We tend to think of nature as being both brutal and patriarchal. Animals struggle to survive and mate, and we assume that means that males will dominate. But some non-human species actually have matriarchies, that work out pretty well. Here's what nature can teach us about the secrets of making matriarchy work.
Kissing is so commonplace that most people rarely think to stop and ask where humans picked up the habit in the first place. Where in humanity's evolutionary history did smooshing our faces together come to be regarded as a display of lust, care, friendship, and love?
Plenty of superheroes and supervillains are animal themed, taking on the grace of a cat or the strength of a spider. But there are animals who are super in their own right, with abilities perfectly suited to saving the day.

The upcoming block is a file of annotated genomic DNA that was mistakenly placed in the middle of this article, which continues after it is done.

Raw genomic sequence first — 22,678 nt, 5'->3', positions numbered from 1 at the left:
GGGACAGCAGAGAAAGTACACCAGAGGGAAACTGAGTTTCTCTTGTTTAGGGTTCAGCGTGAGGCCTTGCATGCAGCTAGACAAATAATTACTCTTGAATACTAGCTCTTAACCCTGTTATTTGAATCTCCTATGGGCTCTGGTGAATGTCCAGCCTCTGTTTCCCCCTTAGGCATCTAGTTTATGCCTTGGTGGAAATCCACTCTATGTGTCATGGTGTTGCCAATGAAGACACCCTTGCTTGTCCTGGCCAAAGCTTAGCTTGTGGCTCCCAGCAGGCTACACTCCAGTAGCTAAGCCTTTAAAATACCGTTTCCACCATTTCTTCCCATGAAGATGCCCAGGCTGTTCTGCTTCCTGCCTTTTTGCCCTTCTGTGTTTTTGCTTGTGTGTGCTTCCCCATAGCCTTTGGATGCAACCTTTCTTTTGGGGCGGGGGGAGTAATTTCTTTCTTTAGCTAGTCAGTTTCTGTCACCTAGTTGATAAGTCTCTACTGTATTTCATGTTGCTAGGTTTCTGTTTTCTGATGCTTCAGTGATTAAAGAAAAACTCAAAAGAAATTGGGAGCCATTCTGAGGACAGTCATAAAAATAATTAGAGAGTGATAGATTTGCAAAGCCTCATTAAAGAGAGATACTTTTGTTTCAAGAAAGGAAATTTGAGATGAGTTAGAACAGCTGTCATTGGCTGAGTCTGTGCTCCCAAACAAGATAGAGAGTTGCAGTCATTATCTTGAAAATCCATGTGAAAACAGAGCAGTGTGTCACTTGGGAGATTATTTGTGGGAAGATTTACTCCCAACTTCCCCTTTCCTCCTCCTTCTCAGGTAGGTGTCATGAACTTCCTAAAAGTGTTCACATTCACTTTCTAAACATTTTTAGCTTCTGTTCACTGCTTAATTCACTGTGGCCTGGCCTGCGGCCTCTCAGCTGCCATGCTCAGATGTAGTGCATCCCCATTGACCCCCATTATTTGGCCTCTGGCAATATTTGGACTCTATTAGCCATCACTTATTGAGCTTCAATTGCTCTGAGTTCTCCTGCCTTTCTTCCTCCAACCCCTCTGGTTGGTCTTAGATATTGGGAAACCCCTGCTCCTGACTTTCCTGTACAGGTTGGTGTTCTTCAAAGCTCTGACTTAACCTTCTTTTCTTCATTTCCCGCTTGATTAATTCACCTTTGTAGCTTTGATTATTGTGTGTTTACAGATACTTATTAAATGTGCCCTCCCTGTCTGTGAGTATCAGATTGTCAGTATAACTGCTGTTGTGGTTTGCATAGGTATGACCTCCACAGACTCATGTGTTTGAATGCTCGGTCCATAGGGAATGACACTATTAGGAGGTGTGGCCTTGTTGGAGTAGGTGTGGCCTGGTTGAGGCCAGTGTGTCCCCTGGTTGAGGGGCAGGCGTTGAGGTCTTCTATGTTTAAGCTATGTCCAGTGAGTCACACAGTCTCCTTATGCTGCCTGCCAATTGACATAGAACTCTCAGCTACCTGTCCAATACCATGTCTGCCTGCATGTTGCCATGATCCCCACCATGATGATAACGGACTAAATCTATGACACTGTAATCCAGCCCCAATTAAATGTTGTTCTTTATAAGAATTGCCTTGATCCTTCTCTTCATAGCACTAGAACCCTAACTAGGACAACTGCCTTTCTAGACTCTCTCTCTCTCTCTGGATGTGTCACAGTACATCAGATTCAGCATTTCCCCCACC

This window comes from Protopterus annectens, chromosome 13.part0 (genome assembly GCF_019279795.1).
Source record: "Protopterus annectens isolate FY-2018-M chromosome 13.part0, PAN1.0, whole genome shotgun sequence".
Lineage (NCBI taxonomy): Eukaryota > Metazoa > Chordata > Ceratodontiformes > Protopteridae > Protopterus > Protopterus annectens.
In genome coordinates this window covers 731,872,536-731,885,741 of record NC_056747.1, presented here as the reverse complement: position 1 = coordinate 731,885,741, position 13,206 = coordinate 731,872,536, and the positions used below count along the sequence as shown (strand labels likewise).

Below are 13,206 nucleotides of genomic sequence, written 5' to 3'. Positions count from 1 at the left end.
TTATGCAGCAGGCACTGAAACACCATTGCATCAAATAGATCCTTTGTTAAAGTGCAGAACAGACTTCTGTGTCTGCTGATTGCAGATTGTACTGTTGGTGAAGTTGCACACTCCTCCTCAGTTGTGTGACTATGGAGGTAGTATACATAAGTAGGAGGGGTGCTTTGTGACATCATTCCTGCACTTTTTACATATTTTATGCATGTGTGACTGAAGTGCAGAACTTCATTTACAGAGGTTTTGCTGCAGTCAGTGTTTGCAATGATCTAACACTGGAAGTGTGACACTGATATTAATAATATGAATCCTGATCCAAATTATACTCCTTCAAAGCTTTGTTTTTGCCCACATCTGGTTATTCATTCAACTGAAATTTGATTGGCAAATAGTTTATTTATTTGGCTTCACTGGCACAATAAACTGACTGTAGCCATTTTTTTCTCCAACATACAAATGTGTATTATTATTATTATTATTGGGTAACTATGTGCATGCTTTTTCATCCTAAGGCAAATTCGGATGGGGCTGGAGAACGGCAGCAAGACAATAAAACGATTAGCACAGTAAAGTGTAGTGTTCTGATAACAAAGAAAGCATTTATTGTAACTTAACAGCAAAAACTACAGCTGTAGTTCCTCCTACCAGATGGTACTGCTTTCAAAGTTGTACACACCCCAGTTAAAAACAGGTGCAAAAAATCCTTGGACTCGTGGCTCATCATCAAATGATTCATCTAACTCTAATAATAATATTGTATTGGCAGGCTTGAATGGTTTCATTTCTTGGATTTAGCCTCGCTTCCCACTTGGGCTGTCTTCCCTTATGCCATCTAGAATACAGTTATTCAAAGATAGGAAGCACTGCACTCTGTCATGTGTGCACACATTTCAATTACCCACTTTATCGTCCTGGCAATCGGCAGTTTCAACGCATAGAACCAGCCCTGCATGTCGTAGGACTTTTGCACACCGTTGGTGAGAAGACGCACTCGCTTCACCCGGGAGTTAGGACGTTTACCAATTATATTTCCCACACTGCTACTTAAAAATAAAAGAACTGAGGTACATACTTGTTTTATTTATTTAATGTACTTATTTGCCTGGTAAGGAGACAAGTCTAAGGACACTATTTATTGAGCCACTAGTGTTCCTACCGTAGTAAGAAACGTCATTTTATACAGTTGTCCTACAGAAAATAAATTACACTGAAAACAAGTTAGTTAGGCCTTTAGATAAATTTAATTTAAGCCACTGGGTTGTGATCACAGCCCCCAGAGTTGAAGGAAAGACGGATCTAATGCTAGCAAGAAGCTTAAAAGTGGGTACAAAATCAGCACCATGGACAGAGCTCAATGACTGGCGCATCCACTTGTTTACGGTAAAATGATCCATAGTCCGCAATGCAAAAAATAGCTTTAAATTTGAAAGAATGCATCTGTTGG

How did smooshing our faces together come to signify love and affection?
The folks at the Bonobo Great Ape Trust Sanctuary of Des Moines, Iowa have a noble goal — to build their bonobos a teleoperated RoboBonobo so that the apes can interact with their environment using a mechanical avatar.
Humans may not be as chimp-like as you think. There could be a much more peaceable ape relative who is closer to us. I speak, of course, of the matriarchal, bisexual, polyamorous bonobo.